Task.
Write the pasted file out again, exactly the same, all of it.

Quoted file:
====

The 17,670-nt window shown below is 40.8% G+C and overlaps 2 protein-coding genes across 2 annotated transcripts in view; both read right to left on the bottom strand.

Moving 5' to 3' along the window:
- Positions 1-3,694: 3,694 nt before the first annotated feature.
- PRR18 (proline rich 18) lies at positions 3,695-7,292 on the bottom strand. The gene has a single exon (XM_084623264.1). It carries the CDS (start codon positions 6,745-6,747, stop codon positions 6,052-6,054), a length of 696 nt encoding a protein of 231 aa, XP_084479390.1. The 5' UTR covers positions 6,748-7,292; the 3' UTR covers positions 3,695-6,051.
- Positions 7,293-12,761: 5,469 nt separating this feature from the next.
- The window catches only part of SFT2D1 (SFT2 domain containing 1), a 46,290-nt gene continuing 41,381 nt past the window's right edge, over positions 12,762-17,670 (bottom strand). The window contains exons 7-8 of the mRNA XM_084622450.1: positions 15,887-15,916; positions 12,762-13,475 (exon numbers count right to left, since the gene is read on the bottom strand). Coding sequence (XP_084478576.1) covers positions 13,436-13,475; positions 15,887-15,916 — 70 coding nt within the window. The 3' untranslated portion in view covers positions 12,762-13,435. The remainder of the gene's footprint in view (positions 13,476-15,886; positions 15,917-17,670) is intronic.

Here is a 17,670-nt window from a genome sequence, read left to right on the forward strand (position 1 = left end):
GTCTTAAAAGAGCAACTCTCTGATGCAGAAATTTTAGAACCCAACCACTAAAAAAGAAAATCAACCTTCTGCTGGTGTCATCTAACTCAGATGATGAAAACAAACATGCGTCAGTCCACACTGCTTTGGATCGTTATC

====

The 17,670-nt window shown below is 40.8% G+C and overlaps 2 protein-coding genes across 2 annotated transcripts in view; both read right to left on the bottom strand.

Moving 5' to 3' along the window:
- Positions 1-3,694: 3,694 nt before the first annotated feature.
- PRR18 (proline rich 18) lies at positions 3,695-7,292 on the bottom strand. The gene has a single exon (XM_084623264.1). It carries the CDS (start codon positions 6,745-6,747, stop codon positions 6,052-6,054), a length of 696 nt encoding a protein of 231 aa, XP_084479390.1. The 5' UTR covers positions 6,748-7,292; the 3' UTR covers positions 3,695-6,051.
- Positions 7,293-12,761: 5,469 nt separating this feature from the next.
- The window catches only part of SFT2D1 (SFT2 domain containing 1), a 46,290-nt gene continuing 41,381 nt past the window's right edge, over positions 12,762-17,670 (bottom strand). The window contains exons 7-8 of the mRNA XM_084622450.1: positions 15,887-15,916; positions 12,762-13,475 (exon numbers count right to left, since the gene is read on the bottom strand). Coding sequence (XP_084478576.1) covers positions 13,436-13,475; positions 15,887-15,916 — 70 coding nt within the window. The 3' untranslated portion in view covers positions 12,762-13,435. The remainder of the gene's footprint in view (positions 13,476-15,886; positions 15,917-17,670) is intronic.

Here is a 17,670-nt window from a genome sequence, read left to right on the forward strand (position 1 = left end):
GTCTTAAAAGAGCAACTCTCTGATGCAGAAATTTTAGAACCCAACCACTAAAAAAGAAAATCAACCTTCTGCTGGTGTCATCTAACTCAGATGATGAAAACAAACATGCGTCAGTCCACACTGCTTTGGATCGTTATC